This morning I attended the confirmation hearing for the Chapter 11 bankruptcy plan of Dewey & LeBoeuf. As I mentioned on Twitter a few minutes after leaving the hearing, Judge Martin Glenn confirmed the plan.
Under the plan, secured creditors will recover between 47 to 77 cents on the dollar, while unsecured creditors will wind up with 5 to 14 cents on the dollar. Secured creditors hold about $262 million in claims; total creditor claims, secured and unsecured, amount to about $550 million.
So that’s the bottom line. But what was the hearing itself like? Here are my observations, including a few photos — because bankruptcy court coverage is totally WWOP….
* Dewey know whether Judge Martin Glenn approved this failed firm’s $71.5 million partner contribution plan? We certainly do, and D&L’s chief restructuring officer, Joff Mitchell of Zolfo Cooper, is simply “delighted” about it. [Wall Street Journal (sub. req.)]
* Bitch better have my money? The United States is suing Wells Fargo under the little known Financial Institutions Reform, Recover, and Enforcement Act for allegedly screwing it out of approximately eleventy billion dollars. [DealBook / New York Times]
* “Flat is the new up for the legal sector,” except in Cleveland, because law firms there have been on hiring sprees throughout 2012. But unfortunately, there is a down side — it’s Cleveland. [Cleveland Plain-Dealer]
* Diversity: no longer just an old wooden ship. Almost every law school-related amicus brief filed in Fisher v. University of Texas has backed the consideration of race in admissions decisions. [National Law Journal]
* There’s officially at least one benefit in attending Thomas M. Cooley Law — the school collects so much money from students that it’s able to attract big-name speakers, like ex-rocker Henry Rollins. [Michigan Live]
Today at 5 p.m. is the deadline for former partners of the bankrupt Dewey & LeBoeuf law firm to sign up for the “Partner Contribution Plan.” Under the terms of the Plan, which in its latest iteration seeks $90.4 million in “clawbacks” from ex-partners, participating partners would contribute specified amounts to the Dewey bankruptcy estate in exchange for releases from future liability (to the Dewey estate, to other participating partners, and to Dewey lenders, thanks to recent revisions to the PCP).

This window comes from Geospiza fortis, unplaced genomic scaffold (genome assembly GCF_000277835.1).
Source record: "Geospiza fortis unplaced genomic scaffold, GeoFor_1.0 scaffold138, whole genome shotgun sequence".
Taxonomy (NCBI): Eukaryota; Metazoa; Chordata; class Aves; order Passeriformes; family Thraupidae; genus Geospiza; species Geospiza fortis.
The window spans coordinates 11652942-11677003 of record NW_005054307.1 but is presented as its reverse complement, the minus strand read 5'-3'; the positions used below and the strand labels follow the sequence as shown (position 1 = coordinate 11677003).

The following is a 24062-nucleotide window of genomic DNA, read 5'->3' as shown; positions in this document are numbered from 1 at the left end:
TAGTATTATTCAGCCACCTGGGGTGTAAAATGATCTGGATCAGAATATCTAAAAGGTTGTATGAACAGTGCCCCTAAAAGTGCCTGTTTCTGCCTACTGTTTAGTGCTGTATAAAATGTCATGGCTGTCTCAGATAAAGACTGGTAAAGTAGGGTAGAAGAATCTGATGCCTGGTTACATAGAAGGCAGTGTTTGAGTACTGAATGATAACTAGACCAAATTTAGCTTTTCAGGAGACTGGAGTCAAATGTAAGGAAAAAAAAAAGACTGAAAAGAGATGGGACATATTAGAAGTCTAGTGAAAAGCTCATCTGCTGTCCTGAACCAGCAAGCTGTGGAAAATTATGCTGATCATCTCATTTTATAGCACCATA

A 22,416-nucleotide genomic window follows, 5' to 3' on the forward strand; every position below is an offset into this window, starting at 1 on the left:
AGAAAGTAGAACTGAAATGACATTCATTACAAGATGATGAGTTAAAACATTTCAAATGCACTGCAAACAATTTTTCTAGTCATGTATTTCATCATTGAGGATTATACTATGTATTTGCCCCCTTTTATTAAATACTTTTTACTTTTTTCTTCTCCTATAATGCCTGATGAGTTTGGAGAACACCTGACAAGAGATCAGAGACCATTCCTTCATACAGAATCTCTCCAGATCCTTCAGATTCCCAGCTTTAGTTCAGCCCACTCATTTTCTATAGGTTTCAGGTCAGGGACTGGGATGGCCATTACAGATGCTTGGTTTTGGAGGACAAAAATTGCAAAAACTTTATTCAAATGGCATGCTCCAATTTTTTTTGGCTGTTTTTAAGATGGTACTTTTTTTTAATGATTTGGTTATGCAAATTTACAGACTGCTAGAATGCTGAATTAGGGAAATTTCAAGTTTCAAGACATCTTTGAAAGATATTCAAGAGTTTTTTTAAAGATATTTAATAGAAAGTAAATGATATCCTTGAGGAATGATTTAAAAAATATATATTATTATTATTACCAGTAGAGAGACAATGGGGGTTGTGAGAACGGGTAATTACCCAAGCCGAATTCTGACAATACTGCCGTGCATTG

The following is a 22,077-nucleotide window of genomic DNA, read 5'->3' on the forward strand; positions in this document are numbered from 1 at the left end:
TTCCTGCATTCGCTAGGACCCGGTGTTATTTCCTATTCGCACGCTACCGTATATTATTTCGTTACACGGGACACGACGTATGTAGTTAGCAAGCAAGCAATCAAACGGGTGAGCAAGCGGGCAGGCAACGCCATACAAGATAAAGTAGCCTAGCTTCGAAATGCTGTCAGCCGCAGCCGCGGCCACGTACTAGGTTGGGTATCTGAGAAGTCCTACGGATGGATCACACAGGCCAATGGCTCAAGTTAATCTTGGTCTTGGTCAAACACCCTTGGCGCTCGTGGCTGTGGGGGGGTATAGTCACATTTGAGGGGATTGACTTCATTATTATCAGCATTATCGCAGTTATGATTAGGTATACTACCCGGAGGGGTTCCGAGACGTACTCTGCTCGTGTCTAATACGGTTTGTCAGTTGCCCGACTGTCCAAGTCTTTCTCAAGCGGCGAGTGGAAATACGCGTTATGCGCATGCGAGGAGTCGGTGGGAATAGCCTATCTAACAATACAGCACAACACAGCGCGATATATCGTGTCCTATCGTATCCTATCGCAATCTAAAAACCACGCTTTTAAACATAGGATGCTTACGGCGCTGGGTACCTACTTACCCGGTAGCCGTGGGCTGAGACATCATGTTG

When talk of the Plan first surfaced, I opined that “[s]uch a deal sounds reasonable in principle.” I later observed that even if the PCP might not be perfect, “[i]f you’re a productive partner, happily ensconced at a new and stable firm, and just want to forget the D&L debacle and return to serving your clients, this deal may Dewey the trick.”
But now, after numerous revisions to the Plan, seemingly endless extensions of the deadline to join, and a still-insufficient amount of participation, I’m beginning to think that maybe it just won’t fly — and Dewey should just be allowed to die, i.e., slip into a straight-up liquidation. Perhaps Dewey’s bankruptcy advisers should stop trying to flog a product that nobody seems interested in buying.
UPDATE (4:35 PM): It looks like the Dewey estate’s perseverance has paid off. The $50 million participation threshold has been reached.
Here’s one good thing about the Partner Contribution Plan: thanks to the PCP, we now have detailed information about how much each of Dewey’s partners received from the firm in 2011 and 2012. And yes, we’re willing to share the data for the top earners with you, in spreadsheet form.
Some people are big believers in the virtues of black-box compensation. But here at Above the Law, we’re all about transparency….
In the words of Mark Zauderer, counsel to almost 60 former Dewey partners, “I’m not seeing overwhelming enthusiasm for the proposal.” A former D&L partner was even more blunt: “I think this is destined to fail. Let the trustee [of a Chapter 7 liquidation] go for it.”